The CBI has taken over investigation into the nearly two-year-old mysterious death of a Raniganj-based businessman's wife on the orders of Calcutta High Court, officials said on Thursday.
Pushpa Bhalotia (39) was admitted with burn injuries in a hospital in Durgapur, West Bengal where she had succumbed to her injuries on October 5, 2017.
As the post mortem report showed a bullet injury in her head, her husband Manoj Bhalotia was arrested.
The CBI was roped in by the High Court after a petition was filed by Pushpa's brother Gopal Kumar Agarwal claiming that there were differences between findings of autopsy report and charge sheet filed by the police.
While Manoj's family claimed that Pushpa committed suicide by setting herself on fire, Agarwal told the court that the post mortem report had said that the burn injuries were prior to the gun shot injury while the charge sheet claimed that the victim died of gun shot and the burn injuries were subsequent.
He said that there were several CCTV records available with police which were not considered by the investigators before filing their final report in the matter.
Seeking the CBI investigation into the death of his sister, he dismissed the claims of the charge sheet that Pushpa had shot herself.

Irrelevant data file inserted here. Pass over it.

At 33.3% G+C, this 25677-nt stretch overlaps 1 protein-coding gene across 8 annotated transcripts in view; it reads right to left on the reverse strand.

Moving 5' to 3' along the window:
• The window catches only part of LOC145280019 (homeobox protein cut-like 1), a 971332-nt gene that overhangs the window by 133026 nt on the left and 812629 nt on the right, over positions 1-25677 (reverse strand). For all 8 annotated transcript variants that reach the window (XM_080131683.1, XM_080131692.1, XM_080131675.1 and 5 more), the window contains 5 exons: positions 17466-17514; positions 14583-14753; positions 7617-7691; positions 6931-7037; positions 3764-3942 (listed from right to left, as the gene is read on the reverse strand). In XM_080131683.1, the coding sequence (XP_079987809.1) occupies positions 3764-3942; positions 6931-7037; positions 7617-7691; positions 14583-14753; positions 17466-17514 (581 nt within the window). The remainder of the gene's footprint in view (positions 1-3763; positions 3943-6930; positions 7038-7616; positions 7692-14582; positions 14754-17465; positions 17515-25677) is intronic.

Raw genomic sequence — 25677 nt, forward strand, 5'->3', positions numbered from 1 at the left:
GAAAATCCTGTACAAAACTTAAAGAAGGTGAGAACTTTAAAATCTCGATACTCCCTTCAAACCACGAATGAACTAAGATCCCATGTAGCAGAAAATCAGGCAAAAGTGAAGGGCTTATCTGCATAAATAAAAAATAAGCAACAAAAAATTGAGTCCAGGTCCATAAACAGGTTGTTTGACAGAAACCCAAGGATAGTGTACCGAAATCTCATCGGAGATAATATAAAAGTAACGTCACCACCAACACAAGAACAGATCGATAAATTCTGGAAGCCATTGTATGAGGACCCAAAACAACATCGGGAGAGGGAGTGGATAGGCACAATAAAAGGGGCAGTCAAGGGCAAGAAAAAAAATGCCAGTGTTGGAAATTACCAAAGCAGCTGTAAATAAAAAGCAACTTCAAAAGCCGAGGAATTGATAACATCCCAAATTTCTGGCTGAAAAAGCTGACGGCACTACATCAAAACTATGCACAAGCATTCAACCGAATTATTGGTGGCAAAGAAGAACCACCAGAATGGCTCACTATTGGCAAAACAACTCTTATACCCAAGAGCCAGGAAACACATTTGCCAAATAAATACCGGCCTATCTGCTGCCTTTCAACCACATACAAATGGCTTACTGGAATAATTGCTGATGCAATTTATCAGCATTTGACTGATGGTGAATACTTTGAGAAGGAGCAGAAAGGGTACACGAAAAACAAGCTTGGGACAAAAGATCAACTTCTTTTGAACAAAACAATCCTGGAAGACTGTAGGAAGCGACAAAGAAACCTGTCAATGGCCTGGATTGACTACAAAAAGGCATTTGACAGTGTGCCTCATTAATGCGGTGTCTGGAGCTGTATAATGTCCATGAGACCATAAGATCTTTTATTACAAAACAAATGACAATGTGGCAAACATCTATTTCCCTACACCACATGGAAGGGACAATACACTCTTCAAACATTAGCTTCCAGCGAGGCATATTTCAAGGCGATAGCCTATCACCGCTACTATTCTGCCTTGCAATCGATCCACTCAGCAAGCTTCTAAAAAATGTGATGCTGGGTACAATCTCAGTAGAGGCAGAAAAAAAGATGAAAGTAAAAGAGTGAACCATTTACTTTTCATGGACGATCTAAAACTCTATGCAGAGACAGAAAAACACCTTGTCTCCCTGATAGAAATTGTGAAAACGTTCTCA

The High Court found the arguments convincing and handed over the probe to the Central Bureau of Investigation on February 7, 2019.
Pointing loopholes in the theory of police, the court noted that without considering the CCTV footage which was available with the investigating agency, it should not have inferred that the death was suicidal in nature and not a homicide.
"The charge sheet as it stands today raises more questions than answers. The charge sheet explains the death as a suicide. It takes a view that, the gun shot was prior in point of time than burn injuries. The burn injuries were sustained by the victim due to ignition of the cooking gas from the spark of the gun shot," it said.
The court said the post-mortem report, however, states that the burn injuries were prior to the gun shots.
"The burn injuries are on the selective parts of the bodies and are limited to the limbs. An accidental fire caused by leakage of cooking gas is likely to affect the entire body rather than be selective in its area of affection ," it said.
The high court said the charge sheet does not explain how the victim could obtain the knowledge and expertise of firing the revolver which needs to be loaded with the safety catch cocked for it to fire.
"These aspects remain sketchy at best. The charge sheet as it stands does not instill much confidence. The investigation did not proceed in a proper direction," the court held directing the CBI to take over the probe.
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